The Children of the Lens are the culmination of the Arisian breeding program, and are to be their weapons in the final assault on Eddore. The book introduces the five Kinnison children: Kit, Camilla, Constance, Karen, and Kathryn. Born with the abilities that Second Stage Lensmen possess only through years of intensive training, they become the Third Stage Lensmen with abilities that even the Arisians do not fully understand. Here, battles between massive fleets and super-weapons no longer have the main role. The battles may be just as intense, but most are more low-key, with brains and subtle maneuvering being more important than who has the biggest fleets and most powerful weapons.E. E. Smith
Edward Elmer Smith (May 2, 1890 – August 31, 1965), better known by his pen name E. E. "Doc" Smith, was an American food engineer (specializing in doughnut and pastry mixes) and science-fiction author, best known for the Lensman and Skylark series. He is sometimes called the father of space opera.E. E. Smith bibliography
This is complete bibliography by American space opera author E. E. Smith.
Because he died in 1965, the works of E.E. Smith are now public domain in countries where the term of copyright lasts 50 years after the death of the author, or less; generally this does not include works first published posthumously. Works first published before 1923, are also public domain in the United States. Additionally, a number of the author's works have become public domain in the United States due to non-renewal of copyright.Fantasy Press
Fantasy Press was an American publishing house specialising in fantasy and science fiction titles. Established in 1946 by Lloyd Arthur Eshbach in Reading, Pennsylvania, it was most notable for publishing the works of authors such as Robert A. Heinlein and E. E. Smith. One of its more notable offerings was the Lensman series.
Among its books was Of Worlds Beyond: The Science of Science Fiction Writing (1947), which was the first book about modern SF and contained essays by John W. Campbell, Jr., Robert A. Heinlein, A. E. van Vogt and others.Galactic Patrol
The Galactic Patrol was an intergalactic organization in the Lensman science fiction series written by E. E. Smith. It was also the title of the third book in the series.Galactic Patrol (novel)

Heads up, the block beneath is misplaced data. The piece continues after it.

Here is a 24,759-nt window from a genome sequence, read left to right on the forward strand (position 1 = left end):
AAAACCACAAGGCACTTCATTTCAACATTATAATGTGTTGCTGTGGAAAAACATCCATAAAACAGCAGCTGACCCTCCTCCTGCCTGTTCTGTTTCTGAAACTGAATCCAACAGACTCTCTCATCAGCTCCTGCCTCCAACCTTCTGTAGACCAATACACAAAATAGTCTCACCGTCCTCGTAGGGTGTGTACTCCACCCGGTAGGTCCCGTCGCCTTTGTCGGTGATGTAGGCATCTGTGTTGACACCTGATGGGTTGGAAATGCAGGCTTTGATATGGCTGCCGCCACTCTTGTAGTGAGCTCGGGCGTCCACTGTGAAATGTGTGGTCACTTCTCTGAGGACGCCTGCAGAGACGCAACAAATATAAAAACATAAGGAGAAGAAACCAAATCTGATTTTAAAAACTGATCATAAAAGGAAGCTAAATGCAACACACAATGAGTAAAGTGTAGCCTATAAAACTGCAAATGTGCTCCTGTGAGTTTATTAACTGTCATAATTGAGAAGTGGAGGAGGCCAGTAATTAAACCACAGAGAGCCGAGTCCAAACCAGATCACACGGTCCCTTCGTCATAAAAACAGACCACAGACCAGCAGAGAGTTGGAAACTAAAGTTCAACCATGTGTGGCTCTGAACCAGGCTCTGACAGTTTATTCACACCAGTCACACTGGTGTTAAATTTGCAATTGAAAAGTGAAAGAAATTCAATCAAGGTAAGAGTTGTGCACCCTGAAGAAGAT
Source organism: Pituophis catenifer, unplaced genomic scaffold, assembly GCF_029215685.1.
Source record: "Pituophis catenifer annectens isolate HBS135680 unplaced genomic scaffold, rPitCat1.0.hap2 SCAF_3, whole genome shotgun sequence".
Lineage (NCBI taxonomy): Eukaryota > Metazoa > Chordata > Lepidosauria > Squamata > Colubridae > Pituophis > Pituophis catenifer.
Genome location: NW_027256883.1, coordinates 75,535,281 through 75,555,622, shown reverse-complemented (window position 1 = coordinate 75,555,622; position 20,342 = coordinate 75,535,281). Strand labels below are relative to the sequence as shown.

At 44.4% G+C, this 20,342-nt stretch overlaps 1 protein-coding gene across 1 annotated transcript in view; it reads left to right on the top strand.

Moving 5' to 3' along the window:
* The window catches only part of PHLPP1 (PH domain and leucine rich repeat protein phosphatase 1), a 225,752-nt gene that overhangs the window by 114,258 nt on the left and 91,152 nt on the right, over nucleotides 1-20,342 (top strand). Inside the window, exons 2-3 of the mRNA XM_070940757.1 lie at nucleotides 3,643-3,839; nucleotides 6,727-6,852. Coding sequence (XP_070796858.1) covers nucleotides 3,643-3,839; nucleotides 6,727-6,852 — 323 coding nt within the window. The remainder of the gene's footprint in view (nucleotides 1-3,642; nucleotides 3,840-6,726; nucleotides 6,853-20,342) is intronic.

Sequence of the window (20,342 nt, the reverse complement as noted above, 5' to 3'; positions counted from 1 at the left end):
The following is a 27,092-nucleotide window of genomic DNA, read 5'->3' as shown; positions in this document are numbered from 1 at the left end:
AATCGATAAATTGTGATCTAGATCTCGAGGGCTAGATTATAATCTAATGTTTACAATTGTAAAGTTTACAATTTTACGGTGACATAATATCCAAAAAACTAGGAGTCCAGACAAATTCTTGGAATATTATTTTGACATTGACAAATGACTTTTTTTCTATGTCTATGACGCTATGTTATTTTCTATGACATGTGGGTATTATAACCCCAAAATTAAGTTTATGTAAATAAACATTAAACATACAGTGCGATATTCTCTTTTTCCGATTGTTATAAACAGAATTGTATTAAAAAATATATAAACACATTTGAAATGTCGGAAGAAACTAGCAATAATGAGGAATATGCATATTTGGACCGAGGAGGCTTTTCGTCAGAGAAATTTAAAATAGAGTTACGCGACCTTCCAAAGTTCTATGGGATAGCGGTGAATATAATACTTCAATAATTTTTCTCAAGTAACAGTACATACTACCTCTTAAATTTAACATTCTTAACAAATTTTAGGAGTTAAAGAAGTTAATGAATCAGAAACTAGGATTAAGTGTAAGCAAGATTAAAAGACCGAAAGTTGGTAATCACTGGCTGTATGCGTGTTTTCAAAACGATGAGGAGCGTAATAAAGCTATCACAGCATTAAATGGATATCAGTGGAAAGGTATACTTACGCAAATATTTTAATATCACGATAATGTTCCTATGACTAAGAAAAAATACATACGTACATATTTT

Galactic Patrol is a science fiction novel by American author E. E. Smith. The novel was originally serialized in the magazine Astounding in 1937. The stories in this volume were the first parts written of the original Lensman saga. It was later published in book form in 1950 by Fantasy Press. Although portions of Triplanetary were written earlier, they were not originally part of the Lensman story and were only later revised to connect them to the rest of the series. First Lensman was written later to bridge the events in Triplanetary to those in Galactic Patrol.History of US science fiction and fantasy magazines to 1950
Science fiction and fantasy magazines began to be published in the United States in the 1920s. Stories with science fiction themes had been appearing for decades in pulp magazines such as Argosy, but there were no magazines that specialized in a single genre until 1915, when Street & Smith, one of the major pulp publishers, brought out Detective Story Magazine. The first magazine to focus solely on fantasy and horror was Weird Tales, which was launched in 1923, and established itself as the leading weird fiction magazine over the next two decades; writers such as H.P. Lovecraft, Clark Ashton Smith and Robert E. Howard became regular contributors. In 1926 Weird Tales was joined by Amazing Stories, published by Hugo Gernsback; Amazing printed only science fiction, and no fantasy. Gernsback included a letter column in Amazing Stories, and this led to the creation of organized science fiction fandom, as fans contacted each other using the addresses published with the letters. Gernsback wanted the fiction he printed to be scientifically accurate, and educational, as well as entertaining, but found it difficult to obtain stories that met his goals; he printed "The Moon Pool" by Abraham Merritt in 1927, despite it being completely unscientific. Gernsback lost control of Amazing Stories in 1929, but quickly started several new magazines. Wonder Stories, one of Gernsback's titles, was edited by David Lasser, who worked to improve the quality of the fiction he received. Another early competitor was Astounding Stories of Super-Science, which appeared in 1930, edited by Harry Bates, but Bates printed only the most basic adventure stories with minimal scientific content, and little of the material from his era is now remembered.